hormone therapy between the ages of 16 and 18 in these adolescents. This happens
in two phases: first, hormones with reversible effects (for MFs, antiandrogens
to block further masculinization of the body; for female-to-male transsexuals
[FMs], progestins to suppress menstruation); second, estrogens to feminize the
MFs and androgens to masculinize the FMs. If applicants do not fulfill the rather
strict treatment eligibility criteria, treatment is denied or postponed until
Two studies were carried out to examine the effectiveness of sex reassignment
for adolescent transsexuals. Cohen-Kettenis and van Goozen (1997) conducted
an ex post facto study on postoperative functioning of the first 22 consecutive
adolescent transsexual patients who had attended the gender clinic at the UMCU
and who had undergone SR. They concluded that starting the SR procedure before
adulthood resulted in favorable postoperative functioning, provided that careful
diagnosis had taken place in a specialized gender team and that the criteria
for starting the procedure early had been strict. To check the reliability of
the findings, a prospective study was performed involving the next 20 consecutive
adolescents who had undergone SR and 27 adolescents whose application for SR
had been rejected (Smith et al., 2001). Again, theresults did not confirm the
concern that psychological functioning would deteriorate after SR.
In both studies, psychological functioning was measured by means of well-known
reliable and valid self-report personality questionnaires. As a group, the treated
adolescent transsexuals did not show signs of severe psychopathology, neither
before nor after treatment. Compared to Dutch normative groups, the mean follow-up
scores of the patients in both studies were all within the average range. However,
some clinicians, such as Lothstein (1984), criticize the use of self-report
questionnaires with transsexuals. Lothstein argued that transsexuals suffer
from borderline personality pathology and stated that the intact reality testing
of individuals with such a pathology is only expected to become impaired in
unstructured situations. So self-report questionnaires may be too structured
to uncover this phenomenon. In addition, the possibility was mentioned that
transsexuals intentionally try to "fake good" on self-report measures
in order to be referred for SR (before treatment) or downplay negative outcomes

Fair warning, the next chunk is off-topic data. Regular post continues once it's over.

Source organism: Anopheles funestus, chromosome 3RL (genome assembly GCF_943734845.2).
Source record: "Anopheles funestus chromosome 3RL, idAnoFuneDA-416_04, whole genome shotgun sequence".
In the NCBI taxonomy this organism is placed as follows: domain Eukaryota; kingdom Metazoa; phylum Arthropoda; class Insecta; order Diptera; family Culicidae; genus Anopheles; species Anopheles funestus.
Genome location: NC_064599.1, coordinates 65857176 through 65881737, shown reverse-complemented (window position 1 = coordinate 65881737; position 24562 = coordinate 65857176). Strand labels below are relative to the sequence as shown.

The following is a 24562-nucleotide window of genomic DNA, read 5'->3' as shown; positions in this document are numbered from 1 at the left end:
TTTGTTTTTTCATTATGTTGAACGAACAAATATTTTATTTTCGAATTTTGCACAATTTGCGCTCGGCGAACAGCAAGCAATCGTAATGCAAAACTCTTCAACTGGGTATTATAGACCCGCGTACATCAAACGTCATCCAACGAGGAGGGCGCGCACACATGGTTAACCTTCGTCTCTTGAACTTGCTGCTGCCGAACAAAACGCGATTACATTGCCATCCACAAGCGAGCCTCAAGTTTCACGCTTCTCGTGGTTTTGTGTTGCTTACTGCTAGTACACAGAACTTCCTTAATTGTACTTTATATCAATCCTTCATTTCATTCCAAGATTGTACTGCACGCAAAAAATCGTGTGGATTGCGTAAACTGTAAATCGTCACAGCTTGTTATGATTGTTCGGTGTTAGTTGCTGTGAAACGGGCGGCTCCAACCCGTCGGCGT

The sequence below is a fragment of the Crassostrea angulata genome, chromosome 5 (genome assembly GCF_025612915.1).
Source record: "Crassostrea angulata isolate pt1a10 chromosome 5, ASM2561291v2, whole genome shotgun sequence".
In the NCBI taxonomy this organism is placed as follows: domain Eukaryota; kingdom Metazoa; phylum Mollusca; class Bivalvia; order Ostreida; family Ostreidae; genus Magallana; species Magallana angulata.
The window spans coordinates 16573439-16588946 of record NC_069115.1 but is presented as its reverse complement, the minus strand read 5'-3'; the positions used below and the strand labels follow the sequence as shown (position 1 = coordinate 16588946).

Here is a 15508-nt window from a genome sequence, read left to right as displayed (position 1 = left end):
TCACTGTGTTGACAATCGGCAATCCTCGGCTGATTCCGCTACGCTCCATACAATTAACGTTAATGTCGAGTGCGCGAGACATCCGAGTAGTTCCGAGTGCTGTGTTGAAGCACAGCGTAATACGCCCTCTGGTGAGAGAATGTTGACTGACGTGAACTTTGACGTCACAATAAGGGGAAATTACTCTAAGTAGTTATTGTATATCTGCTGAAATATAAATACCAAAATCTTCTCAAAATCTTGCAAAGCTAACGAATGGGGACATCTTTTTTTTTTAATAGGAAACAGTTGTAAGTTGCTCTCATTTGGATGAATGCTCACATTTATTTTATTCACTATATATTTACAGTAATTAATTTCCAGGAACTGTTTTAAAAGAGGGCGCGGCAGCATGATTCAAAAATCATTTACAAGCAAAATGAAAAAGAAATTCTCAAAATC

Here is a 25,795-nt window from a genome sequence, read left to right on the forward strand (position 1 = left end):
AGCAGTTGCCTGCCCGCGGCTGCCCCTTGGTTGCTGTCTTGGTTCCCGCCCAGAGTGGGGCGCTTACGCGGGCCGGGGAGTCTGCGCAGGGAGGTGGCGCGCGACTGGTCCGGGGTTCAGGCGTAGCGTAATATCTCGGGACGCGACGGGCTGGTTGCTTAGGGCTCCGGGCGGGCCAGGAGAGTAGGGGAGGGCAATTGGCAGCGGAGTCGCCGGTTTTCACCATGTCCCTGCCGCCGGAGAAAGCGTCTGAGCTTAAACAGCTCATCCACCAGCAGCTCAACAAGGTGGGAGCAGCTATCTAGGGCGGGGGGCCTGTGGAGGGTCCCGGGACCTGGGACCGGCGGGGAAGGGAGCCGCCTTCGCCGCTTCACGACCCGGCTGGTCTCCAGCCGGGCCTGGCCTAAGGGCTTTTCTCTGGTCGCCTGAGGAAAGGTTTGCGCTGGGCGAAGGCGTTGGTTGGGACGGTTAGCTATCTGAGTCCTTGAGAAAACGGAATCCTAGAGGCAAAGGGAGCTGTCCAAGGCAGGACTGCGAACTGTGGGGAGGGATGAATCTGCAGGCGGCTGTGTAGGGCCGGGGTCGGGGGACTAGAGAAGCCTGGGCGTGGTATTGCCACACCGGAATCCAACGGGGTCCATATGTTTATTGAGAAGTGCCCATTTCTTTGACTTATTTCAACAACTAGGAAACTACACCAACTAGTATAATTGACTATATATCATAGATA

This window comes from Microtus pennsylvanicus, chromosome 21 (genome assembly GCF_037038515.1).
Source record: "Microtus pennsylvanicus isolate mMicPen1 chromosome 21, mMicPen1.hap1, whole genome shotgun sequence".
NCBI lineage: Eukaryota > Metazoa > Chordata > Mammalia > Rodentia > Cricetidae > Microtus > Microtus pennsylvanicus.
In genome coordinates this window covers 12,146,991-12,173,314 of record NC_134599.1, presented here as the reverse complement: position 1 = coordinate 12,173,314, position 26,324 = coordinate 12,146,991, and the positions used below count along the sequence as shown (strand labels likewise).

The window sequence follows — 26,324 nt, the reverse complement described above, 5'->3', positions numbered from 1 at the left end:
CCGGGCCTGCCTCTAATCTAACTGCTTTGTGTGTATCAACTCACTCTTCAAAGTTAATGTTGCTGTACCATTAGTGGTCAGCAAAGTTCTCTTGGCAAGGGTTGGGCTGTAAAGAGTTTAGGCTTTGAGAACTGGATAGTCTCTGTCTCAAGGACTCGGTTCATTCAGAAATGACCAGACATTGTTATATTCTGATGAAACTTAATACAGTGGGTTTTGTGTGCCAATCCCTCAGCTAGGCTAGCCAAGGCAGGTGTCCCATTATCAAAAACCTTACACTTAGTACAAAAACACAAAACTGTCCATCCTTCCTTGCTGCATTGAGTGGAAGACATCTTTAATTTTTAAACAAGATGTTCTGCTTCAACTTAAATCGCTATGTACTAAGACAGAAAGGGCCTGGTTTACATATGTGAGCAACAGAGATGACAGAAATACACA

as a psychological defense (after treatment).
Therefore, information was gathered on the psychological functioning of adolescent
transsexual applicants for SR, making use of the Rorschach test. This instrument
is thought to be less subject to influences of conscious steering in responding.
Part of the collected data was used in a study to determine the extent to which
psychopathology is necessarily associated with adolescent transsexualism (Cohen
et al., 1997). Areas of psychological functioning associated with fundamental
psychological disturbances were assessed by means of the Rorschach Comprehensive
System (Exner, 1995). As a group, the adolescent transsexuals did not show the
marked degree of psychopathology encountered in psychiatric groups on the variables
investigated. The results supported the findings among adult transsexuals that
major psychopathology is not associated with the development of transsexualism
(Cole, O'Boyle, Emory, & Meyer, 1997; Fleming, Jones, & Simons, 1982;
Mate-Kole, Freschie, & Robin, 1988; Pauly, 1981).
The aim of the present follow-up study is to examine the level of psychological
functioning of adolescent transsexuals before and after SR treatment. Specifically,
we aim to detect potential differences in psychological functioning, which might
not become apparent with structured questionnaires. Therefore, a less structured
instrument is employed: the Rorschach, following the procedure of the Comprehensive
System (Exner, 1995).
A design involving random assignment to early versus late treatment or SR treatment
versus non-SR treatment would be methodologically preferable over a design without
a control group. However, as is repeatedly pointed out in follow-up studies
among transsexuals, it is for ethical reasons not possible to create a late
or nontreated control group. Moreover, chances are low that patients, after
being informed about its purpose, would agree to participate in such a study.
Twenty-two patients who had participated in the Cohen et al. (1997) study and
had received sex reassignment surgery were requested to participate in a follow-up
study making use of the Rorschach test (about half of these patients had participated
in the first questionnaire follow-up study and the remaining patients had participated
in the second). Two patients refused participation. As one patient did not provide
a protocol with 14 or more responses, valid re-test protocols were available
for 19 patients.
The mean age of the 19 patients was 22.5 years (SD = 2.09, range, 18-27) at
follow-up. Six patients were MFs and 13 were FMs. MFs and FMs did not differ
significantly in terms of age.
The Rorschach was administered to patients in accordance with the procedures
for the Comprehensive System (Exner, 1995). Psychologists trained in the Comprehensive
System administered the Rorschach protocols. These psychologis were not the